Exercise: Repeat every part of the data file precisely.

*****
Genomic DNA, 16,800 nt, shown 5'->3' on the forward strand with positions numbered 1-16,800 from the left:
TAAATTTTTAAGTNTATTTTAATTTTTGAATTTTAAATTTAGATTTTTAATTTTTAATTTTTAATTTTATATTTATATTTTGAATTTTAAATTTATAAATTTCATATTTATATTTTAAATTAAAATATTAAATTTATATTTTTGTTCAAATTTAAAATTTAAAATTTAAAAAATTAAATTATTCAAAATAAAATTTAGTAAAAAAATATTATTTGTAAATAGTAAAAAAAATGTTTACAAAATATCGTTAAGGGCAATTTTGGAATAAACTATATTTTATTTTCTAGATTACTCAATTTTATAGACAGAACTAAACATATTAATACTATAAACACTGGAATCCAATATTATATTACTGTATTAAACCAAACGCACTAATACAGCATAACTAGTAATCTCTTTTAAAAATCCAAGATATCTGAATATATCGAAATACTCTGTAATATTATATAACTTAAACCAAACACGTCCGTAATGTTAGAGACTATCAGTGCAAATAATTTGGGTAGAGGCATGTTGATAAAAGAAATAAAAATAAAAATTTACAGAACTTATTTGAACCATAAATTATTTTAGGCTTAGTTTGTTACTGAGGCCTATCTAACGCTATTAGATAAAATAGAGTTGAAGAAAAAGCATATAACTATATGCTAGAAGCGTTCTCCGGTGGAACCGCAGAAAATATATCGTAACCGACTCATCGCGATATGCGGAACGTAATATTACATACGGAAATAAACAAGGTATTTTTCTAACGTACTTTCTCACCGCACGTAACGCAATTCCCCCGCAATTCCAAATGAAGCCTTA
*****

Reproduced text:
Genomic DNA, 16,800 nt, shown 5'->3' on the forward strand with positions numbered 1-16,800 from the left:
TAAATTTTTAAGTNTATTTTAATTTTTGAATTTTAAATTTAGATTTTTAATTTTTAATTTTTAATTTTATATTTATATTTTGAATTTTAAATTTATAAATTTCATATTTATATTTTAAATTAAAATATTAAATTTATATTTTTGTTCAAATTTAAAATTTAAAATTTAAAAAATTAAATTATTCAAAATAAAATTTAGTAAAAAAATATTATTTGTAAATAGTAAAAAAAATGTTTACAAAATATCGTTAAGGGCAATTTTGGAATAAACTATATTTTATTTTCTAGATTACTCAATTTTATAGACAGAACTAAACATATTAATACTATAAACACTGGAATCCAATATTATATTACTGTATTAAACCAAACGCACTAATACAGCATAACTAGTAATCTCTTTTAAAAATCCAAGATATCTGAATATATCGAAATACTCTGTAATATTATATAACTTAAACCAAACACGTCCGTAATGTTAGAGACTATCAGTGCAAATAATTTGGGTAGAGGCATGTTGATAAAAGAAATAAAAATAAAAATTTACAGAACTTATTTGAACCATAAATTATTTTAGGCTTAGTTTGTTACTGAGGCCTATCTAACGCTATTAGATAAAATAGAGTTGAAGAAAAAGCATATAACTATATGCTAGAAGCGTTCTCCGGTGGAACCGCAGAAAATATATCGTAACCGACTCATCGCGATATGCGGAACGTAATATTACATACGGAAATAAACAAGGTATTTTTCTAACGTACTTTCTCACCGCACGTAACGCAATTCCCCCGCAATTCCAAATGAAGCCTTA